Since COVID 19 is largely thought to be a respiratory disease, doctors have discovered that it also affects the nerve system, causing severe neurological symptoms in exceptional cases. Post-traumatic stress disorder (PTSD) is a mental health illness brought on by watching or experiencing a horrific incident.
In new research, these facts are revealed that has created a buzz across the medical fraternity. As per a few experts, some more research is yet needed as far as this virus and its variants are concerned as many more things we may not be known at present and they can help us get better command in this battle.
COVID Survivors Had Altered Functional Brain Network, Linked To PTSD
The latest research was done by a team of experts with samples of a variety of patients from different areas and severity of infection as well as medical conditions.
Long-term mental health issues, such as anxiety, sadness, and post-traumatic stress disorder, affect certain COVID 19 survivors. Few researchers have looked at functional abnormalities in the brain, which could explain the physiological processes that underpin COVID 19 survivors’ long-term mental health problems.
The temporal coincidence of spatially distant neurophysiological events is defined as a functional connection. That is, if there is a statistical relationship between the measures of activity reported for two locations, they are deemed functionally connected.
The idea behind this connection approach is that if the functional activity is regularly correlated between areas, they are assumed to be coupled or components of the same network.
The researchers set out to see if survivors experience functional disruption of large-scale brain networks, which are groupings of discrete and extensive brain regions that work together to complete complex cognitive tasks, in this report published in Neurobiology of Stress.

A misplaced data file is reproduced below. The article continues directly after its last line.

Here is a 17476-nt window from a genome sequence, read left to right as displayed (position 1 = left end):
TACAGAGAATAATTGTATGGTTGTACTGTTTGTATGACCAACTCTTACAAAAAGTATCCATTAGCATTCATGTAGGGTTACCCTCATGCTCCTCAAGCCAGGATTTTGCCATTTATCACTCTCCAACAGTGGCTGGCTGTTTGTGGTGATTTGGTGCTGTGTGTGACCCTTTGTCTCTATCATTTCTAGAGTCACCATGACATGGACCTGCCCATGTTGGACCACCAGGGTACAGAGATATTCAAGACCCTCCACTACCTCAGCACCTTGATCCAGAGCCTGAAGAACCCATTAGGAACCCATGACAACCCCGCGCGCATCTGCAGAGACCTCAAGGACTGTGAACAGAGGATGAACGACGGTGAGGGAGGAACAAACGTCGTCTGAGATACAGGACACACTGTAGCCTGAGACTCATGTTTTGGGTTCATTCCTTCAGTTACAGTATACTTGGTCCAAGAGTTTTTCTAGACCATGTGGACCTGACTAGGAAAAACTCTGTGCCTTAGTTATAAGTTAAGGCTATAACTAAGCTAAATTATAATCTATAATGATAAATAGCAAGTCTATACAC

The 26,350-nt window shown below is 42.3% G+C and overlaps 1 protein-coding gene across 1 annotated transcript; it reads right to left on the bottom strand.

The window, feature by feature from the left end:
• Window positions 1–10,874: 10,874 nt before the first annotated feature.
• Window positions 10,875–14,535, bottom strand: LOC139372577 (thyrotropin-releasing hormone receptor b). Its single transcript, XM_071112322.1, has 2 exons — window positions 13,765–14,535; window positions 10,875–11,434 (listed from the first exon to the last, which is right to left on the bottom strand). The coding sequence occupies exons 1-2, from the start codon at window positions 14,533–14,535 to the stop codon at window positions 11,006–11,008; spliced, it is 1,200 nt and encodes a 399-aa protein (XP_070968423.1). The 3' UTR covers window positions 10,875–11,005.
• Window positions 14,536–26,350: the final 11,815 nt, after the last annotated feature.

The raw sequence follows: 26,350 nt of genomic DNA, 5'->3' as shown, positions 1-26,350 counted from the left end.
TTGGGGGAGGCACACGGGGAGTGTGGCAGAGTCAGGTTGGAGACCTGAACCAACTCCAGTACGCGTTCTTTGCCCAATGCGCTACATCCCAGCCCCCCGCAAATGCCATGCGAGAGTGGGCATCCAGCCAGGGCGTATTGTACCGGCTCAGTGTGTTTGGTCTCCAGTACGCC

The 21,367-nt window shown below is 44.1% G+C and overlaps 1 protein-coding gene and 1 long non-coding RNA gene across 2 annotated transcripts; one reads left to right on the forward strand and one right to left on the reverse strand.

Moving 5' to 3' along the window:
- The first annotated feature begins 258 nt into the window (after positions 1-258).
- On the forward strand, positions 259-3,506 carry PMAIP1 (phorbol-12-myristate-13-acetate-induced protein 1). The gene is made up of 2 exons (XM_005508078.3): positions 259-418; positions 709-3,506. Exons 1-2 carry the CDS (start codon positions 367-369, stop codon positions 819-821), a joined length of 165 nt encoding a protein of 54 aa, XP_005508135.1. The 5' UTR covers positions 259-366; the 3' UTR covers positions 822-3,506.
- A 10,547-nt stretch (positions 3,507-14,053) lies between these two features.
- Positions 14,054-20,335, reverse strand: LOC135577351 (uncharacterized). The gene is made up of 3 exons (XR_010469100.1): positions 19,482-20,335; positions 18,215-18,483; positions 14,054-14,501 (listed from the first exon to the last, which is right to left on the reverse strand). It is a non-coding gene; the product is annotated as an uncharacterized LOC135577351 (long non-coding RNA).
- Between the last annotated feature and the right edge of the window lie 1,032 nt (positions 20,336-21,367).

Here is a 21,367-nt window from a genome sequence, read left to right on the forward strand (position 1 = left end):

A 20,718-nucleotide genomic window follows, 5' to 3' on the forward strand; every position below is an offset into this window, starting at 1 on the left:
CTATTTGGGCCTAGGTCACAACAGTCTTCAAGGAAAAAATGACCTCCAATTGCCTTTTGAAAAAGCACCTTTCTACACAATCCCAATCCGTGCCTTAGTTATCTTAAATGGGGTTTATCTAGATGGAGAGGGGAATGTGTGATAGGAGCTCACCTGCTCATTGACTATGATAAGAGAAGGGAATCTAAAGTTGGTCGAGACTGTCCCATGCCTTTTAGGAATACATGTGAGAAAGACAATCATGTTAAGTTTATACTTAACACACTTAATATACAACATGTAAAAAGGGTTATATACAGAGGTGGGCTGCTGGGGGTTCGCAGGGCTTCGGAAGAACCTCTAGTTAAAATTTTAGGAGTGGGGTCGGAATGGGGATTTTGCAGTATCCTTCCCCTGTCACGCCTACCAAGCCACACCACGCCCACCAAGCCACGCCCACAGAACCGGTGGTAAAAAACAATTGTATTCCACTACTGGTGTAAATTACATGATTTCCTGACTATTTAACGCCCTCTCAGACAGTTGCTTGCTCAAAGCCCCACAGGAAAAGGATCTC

COVID 19 survivors self-reported much higher symptoms of post-traumatic stress than the controls, according to the findings. COVID 19 survivors also showed irregular patterns of brain connection over time, which were strongly known to increase post-traumatic stress symptoms.
COVID (Common Viral Infection Virus)- According to a study co-authored by Vince Calhoun, Distinguished Professor of Psychology at Georgia State University and director of the Centre for Translational Research in Neuroimaging and Data Science (TReNDS), 19 survivors report significantly higher symptoms of post-traumatic stress, and these symptoms are linked to changes in brain connectivity.
The Centre for Translational Research in Neuroimaging and Data Science (TReNDS) at Georgia State, Georgia Institute of Technology is focused on developing, applying, and sharing advanced analytic approaches and neuroinformatic tools that leverage advanced brain imaging and omics data, with the goal of translating these approaches into biomarkers that can help address relevant issues.
“We found a strong connection between the intensity of their post-traumatic stress symptoms and how often their brain patterns are in that condition when we looked within the COVID 19 survivor group,” Calhoun said.
“Our findings show that COVID affects transitory brain dynamics rather than long-term activity,” said Zoning Fu, the study’s first author, and a TReNDS research scientist.
They evaluated 50 COVID 19 survivors and matched control participants using functional MRI (fMRI) and self-reported post-traumatic stress symptoms.
The COVID 19 survivors were discharged from hospitals in Wuhan, China, during February and March 2020, and were tested six months later.
The observations stress the need of evaluating transient, time-varying functional network changes in COVID 19 survivors, although Calhoun stresses out that several questions remain unanswered, including why this one brain state is connected to post-traumatic stress.
The research team also wants to recreate the study with various data and look at how subjects change before and after infecting COVID 19.